People react both physiologically and emotionally to a wide variety of fragrances, and these reactions can be put to good use on a massage table.
Here is a brief list of herbs grouped according to the effects associated with their fragrances. These scents may be added to massage oils as essential oils or as fresh or dried herbs harvested from your garden.
Note: Use only pure essential oils derived from plants. Since they are very potent, always dilute them before use. Be especially careful with hot oils, such as cinnamon, clove, ginger and peppermint, as they can burn the skin.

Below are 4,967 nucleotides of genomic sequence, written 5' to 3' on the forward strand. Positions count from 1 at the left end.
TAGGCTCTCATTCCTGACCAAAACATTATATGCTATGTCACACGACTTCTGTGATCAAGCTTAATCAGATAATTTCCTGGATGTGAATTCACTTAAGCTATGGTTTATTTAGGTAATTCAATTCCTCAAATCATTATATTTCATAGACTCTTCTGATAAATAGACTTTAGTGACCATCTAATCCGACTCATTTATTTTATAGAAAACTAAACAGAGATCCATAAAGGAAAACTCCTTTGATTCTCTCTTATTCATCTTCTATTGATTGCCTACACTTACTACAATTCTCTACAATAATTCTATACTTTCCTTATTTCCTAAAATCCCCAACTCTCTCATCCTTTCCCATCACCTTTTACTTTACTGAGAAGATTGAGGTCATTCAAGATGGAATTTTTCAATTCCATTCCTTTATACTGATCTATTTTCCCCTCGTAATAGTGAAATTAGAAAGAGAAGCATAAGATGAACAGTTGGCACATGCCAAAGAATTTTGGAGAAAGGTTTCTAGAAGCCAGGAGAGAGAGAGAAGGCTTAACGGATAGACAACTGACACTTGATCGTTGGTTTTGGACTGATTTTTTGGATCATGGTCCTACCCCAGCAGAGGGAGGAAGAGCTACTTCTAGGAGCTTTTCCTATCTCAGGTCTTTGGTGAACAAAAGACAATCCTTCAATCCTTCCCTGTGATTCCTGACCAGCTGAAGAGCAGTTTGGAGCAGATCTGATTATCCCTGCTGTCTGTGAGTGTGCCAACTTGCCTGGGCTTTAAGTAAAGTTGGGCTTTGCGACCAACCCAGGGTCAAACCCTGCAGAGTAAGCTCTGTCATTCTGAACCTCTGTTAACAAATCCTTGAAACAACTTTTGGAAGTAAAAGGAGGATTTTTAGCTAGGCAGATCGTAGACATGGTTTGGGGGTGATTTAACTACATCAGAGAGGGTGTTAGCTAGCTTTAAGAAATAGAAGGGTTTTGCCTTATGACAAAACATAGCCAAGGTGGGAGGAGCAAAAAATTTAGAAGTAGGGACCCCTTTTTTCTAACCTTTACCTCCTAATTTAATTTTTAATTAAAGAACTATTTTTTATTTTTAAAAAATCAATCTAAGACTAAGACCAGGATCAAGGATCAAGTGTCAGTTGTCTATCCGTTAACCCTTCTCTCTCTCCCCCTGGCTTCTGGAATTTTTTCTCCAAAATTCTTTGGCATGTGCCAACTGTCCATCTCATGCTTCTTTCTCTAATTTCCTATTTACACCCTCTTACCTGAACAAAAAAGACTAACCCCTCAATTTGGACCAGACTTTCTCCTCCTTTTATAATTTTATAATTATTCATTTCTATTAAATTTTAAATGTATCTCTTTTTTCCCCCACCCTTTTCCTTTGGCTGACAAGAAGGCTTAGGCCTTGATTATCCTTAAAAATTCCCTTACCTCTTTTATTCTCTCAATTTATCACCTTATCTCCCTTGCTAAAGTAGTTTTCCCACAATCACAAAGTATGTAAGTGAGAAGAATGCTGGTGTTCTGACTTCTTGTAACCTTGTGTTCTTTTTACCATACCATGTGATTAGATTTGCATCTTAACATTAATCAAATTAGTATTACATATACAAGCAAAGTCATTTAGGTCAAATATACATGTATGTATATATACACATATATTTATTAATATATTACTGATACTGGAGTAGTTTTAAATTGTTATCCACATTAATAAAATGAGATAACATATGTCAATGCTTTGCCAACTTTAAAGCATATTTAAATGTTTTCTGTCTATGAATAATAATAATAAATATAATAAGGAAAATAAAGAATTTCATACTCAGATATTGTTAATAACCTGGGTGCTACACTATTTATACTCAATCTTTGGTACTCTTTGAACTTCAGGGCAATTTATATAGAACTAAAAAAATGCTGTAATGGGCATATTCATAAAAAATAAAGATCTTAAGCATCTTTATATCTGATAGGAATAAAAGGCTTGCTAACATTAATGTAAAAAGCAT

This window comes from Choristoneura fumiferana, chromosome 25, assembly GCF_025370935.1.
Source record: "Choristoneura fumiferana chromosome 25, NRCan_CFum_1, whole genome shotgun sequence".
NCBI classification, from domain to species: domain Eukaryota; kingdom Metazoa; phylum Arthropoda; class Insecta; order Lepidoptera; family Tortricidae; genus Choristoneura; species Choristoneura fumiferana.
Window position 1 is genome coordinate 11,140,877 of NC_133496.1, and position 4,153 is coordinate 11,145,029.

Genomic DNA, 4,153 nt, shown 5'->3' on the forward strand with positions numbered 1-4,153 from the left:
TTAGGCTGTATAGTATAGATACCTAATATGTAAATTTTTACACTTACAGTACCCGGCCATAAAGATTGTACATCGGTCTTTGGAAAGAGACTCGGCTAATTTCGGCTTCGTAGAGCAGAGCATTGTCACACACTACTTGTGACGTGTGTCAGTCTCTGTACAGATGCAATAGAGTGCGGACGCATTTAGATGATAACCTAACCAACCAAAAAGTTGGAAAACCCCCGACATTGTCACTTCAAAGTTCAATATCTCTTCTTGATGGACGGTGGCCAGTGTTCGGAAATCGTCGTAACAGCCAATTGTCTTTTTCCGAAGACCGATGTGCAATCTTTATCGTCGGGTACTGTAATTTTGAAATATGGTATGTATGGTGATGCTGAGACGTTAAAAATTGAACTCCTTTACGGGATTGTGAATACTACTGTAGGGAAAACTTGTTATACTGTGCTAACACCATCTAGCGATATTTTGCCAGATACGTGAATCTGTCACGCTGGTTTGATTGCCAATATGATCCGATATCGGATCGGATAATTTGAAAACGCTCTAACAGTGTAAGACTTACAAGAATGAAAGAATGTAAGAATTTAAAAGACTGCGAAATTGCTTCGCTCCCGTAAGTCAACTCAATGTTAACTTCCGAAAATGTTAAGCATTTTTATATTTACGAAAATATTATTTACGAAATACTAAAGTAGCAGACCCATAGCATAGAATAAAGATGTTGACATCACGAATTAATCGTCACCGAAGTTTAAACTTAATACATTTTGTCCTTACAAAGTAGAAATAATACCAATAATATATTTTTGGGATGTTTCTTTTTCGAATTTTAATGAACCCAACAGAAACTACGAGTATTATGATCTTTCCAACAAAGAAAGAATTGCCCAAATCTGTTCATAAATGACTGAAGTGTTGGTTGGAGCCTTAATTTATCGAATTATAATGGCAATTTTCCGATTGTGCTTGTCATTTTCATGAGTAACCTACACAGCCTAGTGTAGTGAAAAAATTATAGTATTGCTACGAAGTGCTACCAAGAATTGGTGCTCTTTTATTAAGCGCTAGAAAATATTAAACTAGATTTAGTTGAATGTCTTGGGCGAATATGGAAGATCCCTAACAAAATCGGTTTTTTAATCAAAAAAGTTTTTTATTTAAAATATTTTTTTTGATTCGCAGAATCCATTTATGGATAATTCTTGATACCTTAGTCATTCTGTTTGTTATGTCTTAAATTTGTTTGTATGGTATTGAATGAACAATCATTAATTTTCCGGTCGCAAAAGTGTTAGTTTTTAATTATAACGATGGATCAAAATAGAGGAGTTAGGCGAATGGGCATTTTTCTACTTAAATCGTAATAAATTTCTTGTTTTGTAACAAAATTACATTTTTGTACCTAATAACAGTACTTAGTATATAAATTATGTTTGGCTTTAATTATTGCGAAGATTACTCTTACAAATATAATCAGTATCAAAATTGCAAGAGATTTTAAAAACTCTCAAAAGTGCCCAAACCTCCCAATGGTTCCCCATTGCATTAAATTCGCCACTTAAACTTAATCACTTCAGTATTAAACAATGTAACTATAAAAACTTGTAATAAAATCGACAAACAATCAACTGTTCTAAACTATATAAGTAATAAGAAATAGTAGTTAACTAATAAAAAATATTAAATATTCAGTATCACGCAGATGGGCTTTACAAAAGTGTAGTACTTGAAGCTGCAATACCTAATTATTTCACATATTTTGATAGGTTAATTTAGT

Neroli (orange blossom)
Kathi Keville is director of the American Herb Association and author of 12 books, including Aromatherapy for Dummies (IDG, 1999) and Herbs: An Illustrated Encyclopedia (Friedman/Fairfax Publishing, 1999).
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